Hopefully prior to reading this, you’ll have performed the three quick “glute assessment” tests from Got Glutes (Part 1). If you’ve got test-passing buns of steel, awesome! (But still do these exercises – work them into your regular program for maintenance). However, if you had trouble “passing” any of the three glute tests, now we have to get the junk in your trunk working properly. This blog will get into my favorite glute strengthening exercises that I utilize with both rehab and performance training clients. And no, “twerking” is not one of my recommended exercises. But here’s my butt-blasting routine.
Exercise 1 – Bird Dog Series (30 to 60 total reps): A staple of my core programs, and many times used in warm up. In the kneeling leg, glutes are working as stabilizers. in the extending hip, we are working on firing the glutes through a functional pattern. When extending back, imagine pushing something away from you. For a great overview of progression of bird dog exercises, check out this video. My hair in the video is nowhere near as awesome as this guy’s helmet though…
Exercise 2 – Bridging Series (30-60 total reps): After some bird dogs, now we want to load the glutes against gravity. Time to bridge! Tips: a) keep your heel on the floor almost directly underneath your knee and b) By pushing through your heel (toes up), you can better isolate your glutes and cut down on quad and/or calf compensation. Lots of variations to try here (such as the marching single leg bridge below). I especially love the leg lock bridge to activate the glutes and improve hip mobility!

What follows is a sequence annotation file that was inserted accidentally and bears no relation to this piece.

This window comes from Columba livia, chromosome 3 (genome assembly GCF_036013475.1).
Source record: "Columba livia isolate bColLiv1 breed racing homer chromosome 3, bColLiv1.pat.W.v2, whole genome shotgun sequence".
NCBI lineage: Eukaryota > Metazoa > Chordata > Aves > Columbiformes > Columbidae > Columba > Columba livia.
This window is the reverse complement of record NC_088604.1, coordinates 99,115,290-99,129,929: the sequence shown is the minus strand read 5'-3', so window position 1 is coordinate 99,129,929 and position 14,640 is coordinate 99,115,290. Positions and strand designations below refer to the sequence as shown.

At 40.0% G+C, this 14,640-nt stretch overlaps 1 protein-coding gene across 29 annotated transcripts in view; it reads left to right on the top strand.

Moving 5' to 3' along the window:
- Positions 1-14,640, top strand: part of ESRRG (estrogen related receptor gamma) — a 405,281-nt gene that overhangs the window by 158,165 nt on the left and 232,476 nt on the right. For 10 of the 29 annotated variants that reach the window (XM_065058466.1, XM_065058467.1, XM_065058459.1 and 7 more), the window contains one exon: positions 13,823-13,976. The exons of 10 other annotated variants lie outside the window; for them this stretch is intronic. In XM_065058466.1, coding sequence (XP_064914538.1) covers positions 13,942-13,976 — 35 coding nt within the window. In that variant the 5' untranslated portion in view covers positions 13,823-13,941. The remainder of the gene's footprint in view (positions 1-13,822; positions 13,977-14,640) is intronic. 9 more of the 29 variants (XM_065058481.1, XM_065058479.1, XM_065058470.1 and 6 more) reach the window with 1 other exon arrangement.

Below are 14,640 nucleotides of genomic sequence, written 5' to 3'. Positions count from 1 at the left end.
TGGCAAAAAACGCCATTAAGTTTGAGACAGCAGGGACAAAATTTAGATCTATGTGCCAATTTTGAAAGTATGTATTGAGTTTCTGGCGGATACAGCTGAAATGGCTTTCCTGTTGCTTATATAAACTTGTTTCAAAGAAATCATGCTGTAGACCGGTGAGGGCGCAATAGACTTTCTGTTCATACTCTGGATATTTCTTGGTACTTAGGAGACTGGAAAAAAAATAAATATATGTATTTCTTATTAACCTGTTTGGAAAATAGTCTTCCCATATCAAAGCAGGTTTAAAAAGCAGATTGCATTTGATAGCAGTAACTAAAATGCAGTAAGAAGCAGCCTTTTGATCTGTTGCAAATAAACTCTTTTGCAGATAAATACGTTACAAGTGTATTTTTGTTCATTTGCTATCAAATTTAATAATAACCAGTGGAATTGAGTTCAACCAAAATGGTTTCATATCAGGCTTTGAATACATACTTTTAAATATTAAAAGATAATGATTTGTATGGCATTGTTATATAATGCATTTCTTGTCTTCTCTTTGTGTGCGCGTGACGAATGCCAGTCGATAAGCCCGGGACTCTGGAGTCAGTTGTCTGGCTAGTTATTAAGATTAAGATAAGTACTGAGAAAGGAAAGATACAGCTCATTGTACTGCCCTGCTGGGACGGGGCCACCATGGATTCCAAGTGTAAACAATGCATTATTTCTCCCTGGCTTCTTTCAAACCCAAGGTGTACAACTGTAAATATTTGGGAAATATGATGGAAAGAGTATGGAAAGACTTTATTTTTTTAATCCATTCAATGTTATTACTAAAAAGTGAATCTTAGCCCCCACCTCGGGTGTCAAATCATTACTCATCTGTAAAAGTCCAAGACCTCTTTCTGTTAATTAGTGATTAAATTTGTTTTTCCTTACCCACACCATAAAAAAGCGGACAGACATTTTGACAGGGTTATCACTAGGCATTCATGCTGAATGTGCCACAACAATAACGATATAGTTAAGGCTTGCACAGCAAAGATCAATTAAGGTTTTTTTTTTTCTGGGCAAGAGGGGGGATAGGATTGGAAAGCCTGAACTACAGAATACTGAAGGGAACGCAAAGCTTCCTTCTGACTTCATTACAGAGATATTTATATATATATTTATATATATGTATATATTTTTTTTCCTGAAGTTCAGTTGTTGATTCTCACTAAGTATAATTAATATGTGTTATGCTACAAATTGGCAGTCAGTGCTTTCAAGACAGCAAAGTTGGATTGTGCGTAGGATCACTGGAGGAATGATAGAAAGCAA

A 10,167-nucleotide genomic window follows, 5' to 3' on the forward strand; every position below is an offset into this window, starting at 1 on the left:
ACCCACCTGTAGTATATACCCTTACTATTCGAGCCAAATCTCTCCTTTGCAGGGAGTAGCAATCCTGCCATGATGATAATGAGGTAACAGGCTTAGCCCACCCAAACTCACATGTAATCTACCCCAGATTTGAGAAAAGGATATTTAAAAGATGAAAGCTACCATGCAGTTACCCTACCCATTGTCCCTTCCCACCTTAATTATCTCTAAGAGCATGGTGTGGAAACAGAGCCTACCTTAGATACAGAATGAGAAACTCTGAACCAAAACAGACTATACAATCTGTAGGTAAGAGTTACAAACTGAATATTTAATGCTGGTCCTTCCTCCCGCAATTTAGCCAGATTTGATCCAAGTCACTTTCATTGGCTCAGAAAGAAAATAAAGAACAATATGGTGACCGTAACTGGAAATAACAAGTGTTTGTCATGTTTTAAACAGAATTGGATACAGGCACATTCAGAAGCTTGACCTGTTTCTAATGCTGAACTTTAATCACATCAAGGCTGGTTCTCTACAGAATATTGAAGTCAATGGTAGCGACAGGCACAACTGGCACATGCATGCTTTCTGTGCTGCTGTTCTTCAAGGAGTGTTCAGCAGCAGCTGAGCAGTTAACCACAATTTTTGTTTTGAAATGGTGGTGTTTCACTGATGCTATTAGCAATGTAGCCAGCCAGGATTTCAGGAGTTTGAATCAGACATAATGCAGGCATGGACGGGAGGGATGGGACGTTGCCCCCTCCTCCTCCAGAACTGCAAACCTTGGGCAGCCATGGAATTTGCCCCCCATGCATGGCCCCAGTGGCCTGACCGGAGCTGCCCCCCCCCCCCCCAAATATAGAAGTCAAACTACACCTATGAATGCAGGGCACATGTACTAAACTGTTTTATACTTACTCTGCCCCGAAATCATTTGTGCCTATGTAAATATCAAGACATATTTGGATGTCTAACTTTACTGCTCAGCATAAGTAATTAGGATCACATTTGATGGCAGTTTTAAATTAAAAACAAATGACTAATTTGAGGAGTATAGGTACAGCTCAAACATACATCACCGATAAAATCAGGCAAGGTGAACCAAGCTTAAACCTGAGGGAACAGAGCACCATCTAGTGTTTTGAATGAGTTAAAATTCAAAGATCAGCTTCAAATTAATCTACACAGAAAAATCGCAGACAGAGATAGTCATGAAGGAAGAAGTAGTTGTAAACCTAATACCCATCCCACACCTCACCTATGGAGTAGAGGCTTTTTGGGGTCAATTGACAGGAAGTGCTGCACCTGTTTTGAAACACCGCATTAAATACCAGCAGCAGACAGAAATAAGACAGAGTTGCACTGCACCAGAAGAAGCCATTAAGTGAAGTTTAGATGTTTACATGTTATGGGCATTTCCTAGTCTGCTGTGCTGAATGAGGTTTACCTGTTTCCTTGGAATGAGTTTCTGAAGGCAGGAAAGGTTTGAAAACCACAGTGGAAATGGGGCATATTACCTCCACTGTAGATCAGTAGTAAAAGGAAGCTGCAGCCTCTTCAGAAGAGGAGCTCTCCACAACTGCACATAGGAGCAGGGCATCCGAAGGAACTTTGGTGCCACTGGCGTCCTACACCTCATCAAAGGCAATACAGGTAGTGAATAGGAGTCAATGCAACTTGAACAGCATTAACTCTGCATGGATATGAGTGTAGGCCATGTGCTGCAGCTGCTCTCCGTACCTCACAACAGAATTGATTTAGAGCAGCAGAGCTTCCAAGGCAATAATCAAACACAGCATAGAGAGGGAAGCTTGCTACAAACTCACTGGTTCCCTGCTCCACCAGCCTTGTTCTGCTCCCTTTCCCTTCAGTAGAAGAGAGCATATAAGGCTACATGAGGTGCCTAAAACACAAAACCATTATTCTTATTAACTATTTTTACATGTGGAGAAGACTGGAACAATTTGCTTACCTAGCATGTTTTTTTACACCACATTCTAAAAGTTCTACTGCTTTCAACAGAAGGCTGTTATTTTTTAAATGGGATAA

Exercise 3 – Deadlifts (2-4 sets of 6-12): Don’t be intimidated by deadlifts. When using proper technique, it’s an excellent strength and stability-building exercise! At the top of your pull, focus on “getting tall” and imagine pinching a quarter between your buns (figuratively, not literally!) Start light and only add weight when your technique is sound. Here’s a great deadlift instructional video.
Exercise 4 – High Box Step Ups (2-3 sets of 8-12): A variation of the traditional step up, the high box step up places more focus on concentric hip extension (a primary movement of the glutes). Key here is to have the box height at knee level or slightly higher, and “push the box down” through the back of your shoe, getting tall at the top.
Exercise 5 – Lateral Band Walking (30-45 steps each direction): Do this correctly, and you’ll love the way this one feels. Key here is to keep your shoes parallel, never let the band go completely slack, and imagine “pushing the floor away from you” with your back shoe (i.e. if you are going to the right, you push away through the left). Also, don’t let your knees buckle inward (valgus) and keep good posture.
Exercise 6 – Standing hip hikes (30-60 total reps): A hidden gem of an exercise in my opinion. This is great for the glutes from a “stabilizer” perspective. Many times the people I give this one to call it “the Shakira”. You can do these whenever, wherever! To perform, stand on your right leg on a step (avoid locking knee out), letting your other leg hang. Lower your “hanging” hip without squating as if you were a puppet and strings were attached to the right and left sides of your pants at your hip. Next, sinch your “hanging” hip up as high as you can. On a side note, it’s doubtful that Shakira has dysfunctional glutes.